If you're keeping score (and who isn't?) the first three earnings reports of the quarter have telcos in the lead--once again--in terms of video subscribers added. There's still a long way to go, but here's how it's shaping up so far:
Verizon (NYSE: VZ), said it added 194,000 new subs to its FiOS TV service, ending the year with 4.2 million subscribers. During the earnings call, the company said customers were likely to see higher subscription rates in 2012.
Of course, Verizon, as detailed in the Wall Street Journal, could see its FiOS subscriber numbers slip in coming quarters as it faces new competition in the space- -from itself. Verizon Wireless stores in several markets this month began pitching services from Comcast (Nasdaq: CMCSA), as part of the deal with the devil, er, joint marketing deal with Comcast and several cable companies, it made for spectrum. You have to wonder what Verizon Wireless' marketing folks were thinking when they, as the WSJ points out, crowed about Comcast having the "fastest Internet service in the nation," on a webpage at the same time Verizon was crowing about how FiOS "beats every other cable provider in speed reliability."
Perhaps we'll see yet another lawsuit arguing about Internet speed, a la Cablevision (NYSE: CVC) and Verizon, only this time between Verizon and Verizon Wireless. But, I digress.
The nation's second-largest IPTV player, AT&T (NYSE: T), meanwhile, added 208,000 customers to its U-verse TV service, leaving it with 3.8 million customers who are, almost to a one (actually more than 90 percent) also using the telco's high-speed Internet as well. Of course, many of them are keeping at least one eye peeled to see when the other shoe will drop and the dreaded usage caps that the company has talked about for months actually will go into effect.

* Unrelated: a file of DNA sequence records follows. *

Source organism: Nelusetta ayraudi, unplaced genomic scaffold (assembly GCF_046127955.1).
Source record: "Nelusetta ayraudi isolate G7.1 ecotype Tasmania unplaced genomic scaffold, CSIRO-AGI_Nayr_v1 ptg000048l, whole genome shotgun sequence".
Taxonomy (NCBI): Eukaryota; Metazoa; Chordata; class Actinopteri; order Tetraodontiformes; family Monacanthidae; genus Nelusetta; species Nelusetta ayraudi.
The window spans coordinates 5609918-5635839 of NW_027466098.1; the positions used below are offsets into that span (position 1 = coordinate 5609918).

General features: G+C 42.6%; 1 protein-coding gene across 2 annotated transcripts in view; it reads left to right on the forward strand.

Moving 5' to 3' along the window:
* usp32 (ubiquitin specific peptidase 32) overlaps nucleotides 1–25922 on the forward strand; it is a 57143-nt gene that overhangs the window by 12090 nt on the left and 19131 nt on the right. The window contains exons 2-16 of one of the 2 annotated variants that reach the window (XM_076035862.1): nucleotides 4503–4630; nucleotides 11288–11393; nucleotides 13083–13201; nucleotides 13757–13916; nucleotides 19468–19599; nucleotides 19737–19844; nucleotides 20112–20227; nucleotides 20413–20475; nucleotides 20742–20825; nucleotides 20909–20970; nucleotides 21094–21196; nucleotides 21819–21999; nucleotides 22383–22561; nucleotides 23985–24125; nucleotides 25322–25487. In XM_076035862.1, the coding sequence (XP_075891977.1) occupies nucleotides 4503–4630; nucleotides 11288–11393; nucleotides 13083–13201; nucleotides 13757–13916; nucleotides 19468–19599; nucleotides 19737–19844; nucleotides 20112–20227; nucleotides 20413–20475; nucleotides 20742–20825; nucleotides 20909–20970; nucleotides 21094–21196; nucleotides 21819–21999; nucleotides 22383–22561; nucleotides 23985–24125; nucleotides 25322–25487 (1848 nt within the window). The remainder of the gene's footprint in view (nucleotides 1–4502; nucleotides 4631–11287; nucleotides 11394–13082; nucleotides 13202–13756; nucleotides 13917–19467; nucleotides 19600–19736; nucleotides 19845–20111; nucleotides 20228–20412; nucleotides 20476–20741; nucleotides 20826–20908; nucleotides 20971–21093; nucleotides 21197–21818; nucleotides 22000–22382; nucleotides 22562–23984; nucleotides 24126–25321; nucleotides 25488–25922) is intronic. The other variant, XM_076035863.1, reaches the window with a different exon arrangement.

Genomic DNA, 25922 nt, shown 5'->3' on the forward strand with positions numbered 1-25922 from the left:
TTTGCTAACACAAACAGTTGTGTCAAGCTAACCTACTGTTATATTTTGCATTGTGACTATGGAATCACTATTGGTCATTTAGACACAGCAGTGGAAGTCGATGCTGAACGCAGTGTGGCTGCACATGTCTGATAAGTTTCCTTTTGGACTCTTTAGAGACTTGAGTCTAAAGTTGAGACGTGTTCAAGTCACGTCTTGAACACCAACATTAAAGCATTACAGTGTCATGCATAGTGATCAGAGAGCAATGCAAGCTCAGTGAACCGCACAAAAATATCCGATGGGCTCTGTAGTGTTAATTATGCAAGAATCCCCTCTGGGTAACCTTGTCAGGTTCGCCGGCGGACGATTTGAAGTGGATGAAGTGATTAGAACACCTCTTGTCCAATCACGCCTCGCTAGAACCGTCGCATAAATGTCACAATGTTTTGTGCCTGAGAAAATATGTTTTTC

On the flip side (meaning leaking customers like my drive leaks to the right on every tee shot), was Time Warner Cable (NYSE: TWC). The nation's second-biggest cable company saw 129,000 of its 12.1 million video customers take a hike, most, probably, headed to Verizon or AT&T which overlap between 12 percent and 25 percent of TWC's territory (and in some areas actually offer MSG Network, which TWC hasn't had since Dec. 31 because of a retransmission fee brouhaha). The 1 percent loss isn't really that big a deal for the quarter--as in, it's better than the 155,000 the company lost in the previous quarter--but, like an intermittent slice, it's not a healthy thing to have happening.
There are a slew of earnings reports yet to come in, but the reality is that telcos are likely to see some additional gains and cable are not.
In a case of apple to oranges, meanwhile, both Hulu and Netflix (Nasdaq: NFLX) reported substantial subscriber gains. Hulu now says it has more than 1.5 million subscribers to its premium service, Hulu Plus. Netflix, meanwhile, which has had more struggles than Job in the past half of the year, gained 610,000 overall subscribers in the U.S. for the quarter, about 220,000 of them streaming only customers.
From a subscriber number only perspective, OTT is winning... but this course plays long.--Jim